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I'm trying to figure out the differences between a task.LoopingCall and a reactor.callInThread in Twisted.

All my self.sendLine's in the LoopingCall are performed immediately. The ones in the callInThread are not. They're only sent after the one in the LoopingCall has finished. Even though I'm sending the right delimiter.

Why is that? What's the difference? Aren't they both threads?

This is the server:

from twisted.internet import reactor, protocol, task
from twisted.protocols import basic
from twisted.python import log
import sys
import time
import threading
import Queue

class ServerProtocol(basic.LineOnlyReceiver):
    delimiter = '\0'
    clientReady = 1

    def __init__(self):
        print 'New client has logged on. Waiting for initialization'

    def lineReceived(self, line):
        if line.startswith('I'):
            print 'Data started with I: '+line
            user = dict(uid=line[1:6], x=line[6:9], y=line[9:12])
            self.factory.users[user['uid']] = user
            self.sendLine(user['uid'] + ' - Beginning - Initialized')
            print user['uid'] + ' - Beginning - Initialized'
        elif line.startswith('P'):
            print 'Ping!'
        elif line[0:3] == 'ACK':
            print 'Received ACK'
            self.clientReady = 1

    def _updateClient(self, user):
        if self._running == 0:
        self._running -= 1
        self._test += 1
        print user['uid'] + ' Sending test data' + str(self._test)
        self.sendLine(user['uid'] + ' Test Queue Data #%d' % (self._test,) + '\0')

    def startUpdateClient(self, user):
        self._running, self._test = 25, 0
        self._looper = task.LoopingCall(self._updateClient, user)
        self._looper.start(1, now=False)
        print user['uid'] + ' - Startupdateclient'

    def transferToClient(self):
        test = 20
        while test > 0:
            if self.clientReady == 1:
                test = test-1
                print 'Reactor test ' + str(test) + ' - ' + str(time.time())
                self.clientReady = 0
                self.sendLine('This is reactortest ' + str(test) + ' - ' + str(time.time()) +' \0')

class Server(protocol.ServerFactory):
    protocol = ServerProtocol
    def __init__(self):
        self.users = {}

if __name__ == '__main__':
    reactor.listenTCP(2000, Server())

This is the client:

#!/usr/bin/env python

import socket
import time

host = 'localhost'
port = 2000
size = 1024
s = socket.socket(socket.AF_INET, socket.SOCK_STREAM)
running = 1

while running:
    data = s.recv(size)
    if data:
        print 'Received:', data 
        print 'Closing'

share|improve this question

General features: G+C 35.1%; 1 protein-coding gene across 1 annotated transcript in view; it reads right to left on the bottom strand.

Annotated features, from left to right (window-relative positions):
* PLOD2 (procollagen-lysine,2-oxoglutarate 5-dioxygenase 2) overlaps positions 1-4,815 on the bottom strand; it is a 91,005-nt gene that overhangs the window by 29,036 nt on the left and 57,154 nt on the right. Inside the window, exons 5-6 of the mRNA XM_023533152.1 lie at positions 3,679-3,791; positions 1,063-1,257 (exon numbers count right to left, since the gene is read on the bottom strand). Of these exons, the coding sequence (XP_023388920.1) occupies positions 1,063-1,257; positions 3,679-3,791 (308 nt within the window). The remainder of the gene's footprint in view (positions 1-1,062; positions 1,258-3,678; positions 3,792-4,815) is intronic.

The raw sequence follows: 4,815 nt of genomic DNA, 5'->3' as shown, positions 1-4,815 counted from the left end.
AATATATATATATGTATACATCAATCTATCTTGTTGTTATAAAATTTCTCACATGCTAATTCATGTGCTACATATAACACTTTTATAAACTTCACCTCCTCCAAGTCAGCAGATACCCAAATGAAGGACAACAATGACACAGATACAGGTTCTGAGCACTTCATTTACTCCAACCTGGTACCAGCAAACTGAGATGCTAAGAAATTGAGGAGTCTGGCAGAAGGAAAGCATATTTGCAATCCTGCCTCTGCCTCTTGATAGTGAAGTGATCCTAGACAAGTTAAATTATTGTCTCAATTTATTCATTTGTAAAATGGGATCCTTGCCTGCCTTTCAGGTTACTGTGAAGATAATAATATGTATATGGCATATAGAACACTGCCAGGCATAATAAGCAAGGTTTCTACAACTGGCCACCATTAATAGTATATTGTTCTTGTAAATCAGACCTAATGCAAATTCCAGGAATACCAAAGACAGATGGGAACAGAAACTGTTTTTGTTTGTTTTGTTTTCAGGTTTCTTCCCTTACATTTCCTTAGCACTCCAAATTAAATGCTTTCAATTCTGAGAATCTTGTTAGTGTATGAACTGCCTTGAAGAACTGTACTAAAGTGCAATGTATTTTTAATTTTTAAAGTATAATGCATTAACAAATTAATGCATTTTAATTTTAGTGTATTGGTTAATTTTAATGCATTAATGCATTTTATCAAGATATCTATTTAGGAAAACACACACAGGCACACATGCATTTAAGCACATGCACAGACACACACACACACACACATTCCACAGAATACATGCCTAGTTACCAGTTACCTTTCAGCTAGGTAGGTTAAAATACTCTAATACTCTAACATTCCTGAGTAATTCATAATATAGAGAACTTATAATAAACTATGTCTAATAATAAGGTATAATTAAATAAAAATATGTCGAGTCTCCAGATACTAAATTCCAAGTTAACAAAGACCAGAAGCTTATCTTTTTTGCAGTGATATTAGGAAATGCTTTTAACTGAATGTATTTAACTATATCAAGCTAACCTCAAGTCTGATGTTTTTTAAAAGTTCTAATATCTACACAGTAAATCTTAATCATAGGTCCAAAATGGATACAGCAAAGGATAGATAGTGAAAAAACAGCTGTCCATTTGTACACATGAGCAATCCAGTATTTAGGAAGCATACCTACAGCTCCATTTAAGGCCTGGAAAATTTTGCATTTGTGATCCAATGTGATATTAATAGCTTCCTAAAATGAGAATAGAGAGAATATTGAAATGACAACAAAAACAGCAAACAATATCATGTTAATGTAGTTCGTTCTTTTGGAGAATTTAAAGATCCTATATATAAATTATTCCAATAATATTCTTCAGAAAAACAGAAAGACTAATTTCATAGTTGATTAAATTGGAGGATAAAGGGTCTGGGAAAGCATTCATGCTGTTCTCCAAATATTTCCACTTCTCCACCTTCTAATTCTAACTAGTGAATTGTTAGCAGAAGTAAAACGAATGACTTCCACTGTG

By the way, your example does import threading and import Queue, which are unnecessary. –  Glyph Jul 11 '10 at 3:15
Aye, that's because I had a separate thread that used a queue, but I removed it for this question. I forgot to remove the imports. –  skerit Jul 12 '10 at 9:28

2 Answers 2

up vote 3 down vote accepted

Why is that? What's the difference? Aren't they both threads?

No. LoopingCall uses callLater; it runs the calls in the reactor.

All my self.sendLine's in the LoopingCall are performed immediately.

Yep, as they should be.

The ones in the callInThread are not.

It's not so much that they're not performed, it's that because you called a reactor API from a thread, which you are never ever ever allowed to do, you have put your program into a state where everything is completely broken, forever. Every future API call may produce bizarre, broken results, or no results, or random, inexplicable crashes.

You know, the normal way multithreaded programs work ;-).

To repeat: every API in twisted, with the sole exception of callFromThread (and by extension things which call callFromThread, like blockingCallFromThread), is not thread safe. Unfortunately, putting in warnings for every single API would be both a code maintenance nightmare, so several users have discovered this constraint in the same way that you have, by calling an API and noticing something weird.

If you have some code which runs in a thread that needs to call a reactor API, use callFromThread or blockingCallFromThread and it will dispatch the call to the reactor thread, where everything should work smoothly. However, for stuff like timed calls, there's really no need to use threads at all, and they would needlessly complicate your program.

share|improve this answer
It's my very first time in Python. And my very first time ever using threading, can you tell? ;) I'll rethink my strategy! –  skerit Jul 12 '10 at 9:32

Have you looked at the docs for LoopingCall? No thread involved -- it runs (every second, the way you're calling its start method) on the main thread, i.e., typically, the thread of the reactor. callInThread is the only one of the two that causes the function to be run on a separate thread.

share|improve this answer
Ow, I was always looking at the Core documentation, not the API reference. But why doesn't the thread's sendLine work the same way as the one in the loop? –  skerit Jul 11 '10 at 1:29
The bug in your code is that you're calling, directly from a non-main thread, callables that aren't meant to be called except from the main thread -- use callFromThread instead whenever you need to call twisted API entries from a non-main thread! –  Alex Martelli Jul 11 '10 at 4:00

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